CSA International HIV/AIDS Day Handout, Toronto, 2003
Canadians for Safe Access (CSA) is an action-oriented, grassroots campaign of patients, supporters and suppliers working at the local, provincial and national level to change the unjust laws that prevent Canadians from accessing therapeutic cannabis.
We are very concerned about the current situation regarding HIV/AIDS research, education and treatment, and the seriously flawed system of legal exemption for medicinal users of cannabis.
According to a study presented by Michelle Furler at the 2003 Ontario HIV Treatment Network Research Conference, nearly 1 in 3 (29%) of HIV patients in Ontario are currently using cannabis for medical purposes.
Health Minister McLellan continues to state that more research into marijuana is necessary. However, earlier this year Health Canada cut the funding to the Community Resource Institute of Toronto's HIV/AIDS research protocol, one of only 2 federally approved therapeutic cannabis research projects. CRIT had spent about $800,000 of a $2-million grant before its funding was terminated in March, just as it was about to begin clinical trials.
Health Canada's negligence towards this issue resulted in HIV+ Dr. Greg Robinson's resignation from the Cannabis Stakeholder Advisory Committee. Greg was one of two people with serious illnesses on the committee. In a letter to Health Minister Anne McLellan, he stated ... "Not only did this move totally contradict your and Health Canada's publicly stated commitment to clinical research on medicinal marihuana, it also forced CRIT to close. The loss of CRIT, as the only AIDS organization in Canada dedicated solely to HIV/AIDS community- based research, is a tragedy."
There is only one other marijuana project underway and it deals with the effects of cannabis on pain. Other projects are expected but haven't been approved.
On October 30, Don Appleby died in an explosion while trying to process low-potency cannabis into a more usable form. Don was living with AIDS and struggling to survive off disability benefits. With great difficulty Don was able to obtain a MMAR exemption from Health Canada, but not the medicine he needed. Don's premature passing is a tragedy which could, and should, have been prevented.
Despite an October 7th Ontario Appellate Court decision that found Health Canada's Marijuana Medical Access Regulations (MMAR) unconstitutional, Health Canada has yet to make the required court-ordered changes to the program. The Ontario Appellate Court upheld an earlier ruling in the Hitzig case that forced the federal government to make cannabis available to 600+ MMAR license holders with a proven medical need for this herb.
The stated goal of the Appellate Court was to establish a licensing protocol and a positive legal climate for Canada‚s network of compassion clubs. The court decision reads:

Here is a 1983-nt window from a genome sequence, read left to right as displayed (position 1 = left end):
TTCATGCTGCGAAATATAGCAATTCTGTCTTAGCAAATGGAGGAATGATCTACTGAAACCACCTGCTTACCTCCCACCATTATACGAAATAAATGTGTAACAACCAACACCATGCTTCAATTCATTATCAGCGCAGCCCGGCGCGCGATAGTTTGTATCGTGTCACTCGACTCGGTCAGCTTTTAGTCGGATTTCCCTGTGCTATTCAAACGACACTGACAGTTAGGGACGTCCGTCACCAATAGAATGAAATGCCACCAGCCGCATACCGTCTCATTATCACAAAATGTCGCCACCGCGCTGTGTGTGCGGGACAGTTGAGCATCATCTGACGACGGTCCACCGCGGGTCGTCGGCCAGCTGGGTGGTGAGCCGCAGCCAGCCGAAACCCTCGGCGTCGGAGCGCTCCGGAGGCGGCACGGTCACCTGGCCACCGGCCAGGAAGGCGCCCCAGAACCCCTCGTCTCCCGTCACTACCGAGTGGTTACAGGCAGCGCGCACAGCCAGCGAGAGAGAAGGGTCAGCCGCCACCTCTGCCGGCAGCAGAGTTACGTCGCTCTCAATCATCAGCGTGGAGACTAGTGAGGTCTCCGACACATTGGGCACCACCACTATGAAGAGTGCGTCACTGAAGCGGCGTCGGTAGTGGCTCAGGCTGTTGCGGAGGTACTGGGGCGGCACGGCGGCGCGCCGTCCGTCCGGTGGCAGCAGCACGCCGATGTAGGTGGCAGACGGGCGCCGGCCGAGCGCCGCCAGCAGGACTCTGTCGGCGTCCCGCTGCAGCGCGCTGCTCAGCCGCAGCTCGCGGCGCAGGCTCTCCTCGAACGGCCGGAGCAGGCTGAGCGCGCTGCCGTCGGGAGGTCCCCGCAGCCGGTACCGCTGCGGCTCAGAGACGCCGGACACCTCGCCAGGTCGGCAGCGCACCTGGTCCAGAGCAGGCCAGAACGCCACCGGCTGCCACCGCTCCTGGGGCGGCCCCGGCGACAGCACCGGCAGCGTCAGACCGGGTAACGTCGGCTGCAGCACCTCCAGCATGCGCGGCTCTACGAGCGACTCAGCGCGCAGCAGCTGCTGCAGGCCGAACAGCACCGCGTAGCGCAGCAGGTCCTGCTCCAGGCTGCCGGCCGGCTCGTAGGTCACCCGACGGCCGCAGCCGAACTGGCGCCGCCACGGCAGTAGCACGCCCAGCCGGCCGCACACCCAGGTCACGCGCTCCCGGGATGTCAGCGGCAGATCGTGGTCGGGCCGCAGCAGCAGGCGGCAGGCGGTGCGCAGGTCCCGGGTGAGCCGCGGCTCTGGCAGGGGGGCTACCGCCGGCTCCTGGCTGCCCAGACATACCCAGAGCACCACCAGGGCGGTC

" ...a central component of the Government's case is that there is an established part of the black market, which has historically provided a safe source of marihuana to those with the medical need for it, and that there is therefore no supply issue. The Government says that these "unlicensed suppliers" should continue to serve as the source of supply for those with a medical exemption. Since our remedy in effect simply clears the way for a licensing of these suppliers, the Government cannot be heard to argue that our remedy is unworkable."
This order was effective immediately, with the Appellate Judges specifically pointing to the violation of rights that would occur should this decision be delayed or suspended: " ...To suspend our remedy if they may die in the meantime is, in our view, inconsistent with fundamental Charter values." In spite of this, Health Canada has failed to enact the changes ordered by this court.
The Canadian Medical Association (CMA), which has long advised physician's not to fill out the forms necessary to access Health Canada's program, has now also recommended that they not participate in the distribution of therapeutic cannabis until further research has been done on this benign herb, effectively rendering the Health Canada plan unworkable.
We have recently been shocked to learn that Department of Justice Canada is proceeding with criminal charges against the operators of the Toronto Compassion Centre (including Warren Hitzig) resulting from the pointless and unnecessarily violent raid and arrests of August 2002. Similar charges against the Vancouver Island Compassion Society were dismissed and its operator told to get back to helping Canadians.††
"Compassion societies are currently helping more people and producing more significant cannabis research than the expensive and much-maligned Health Canada program," says CSA Acting-Director Philippe Lucas, noting that some physicians are already asking Health Canada to send government cannabis to compassion clubs, who alone have the necessary experience, expertise, and security measures in place to ensure safe and effective distribution.
Please consult www.torontohemp.com for further information about this confusing and frustrating state of affairs.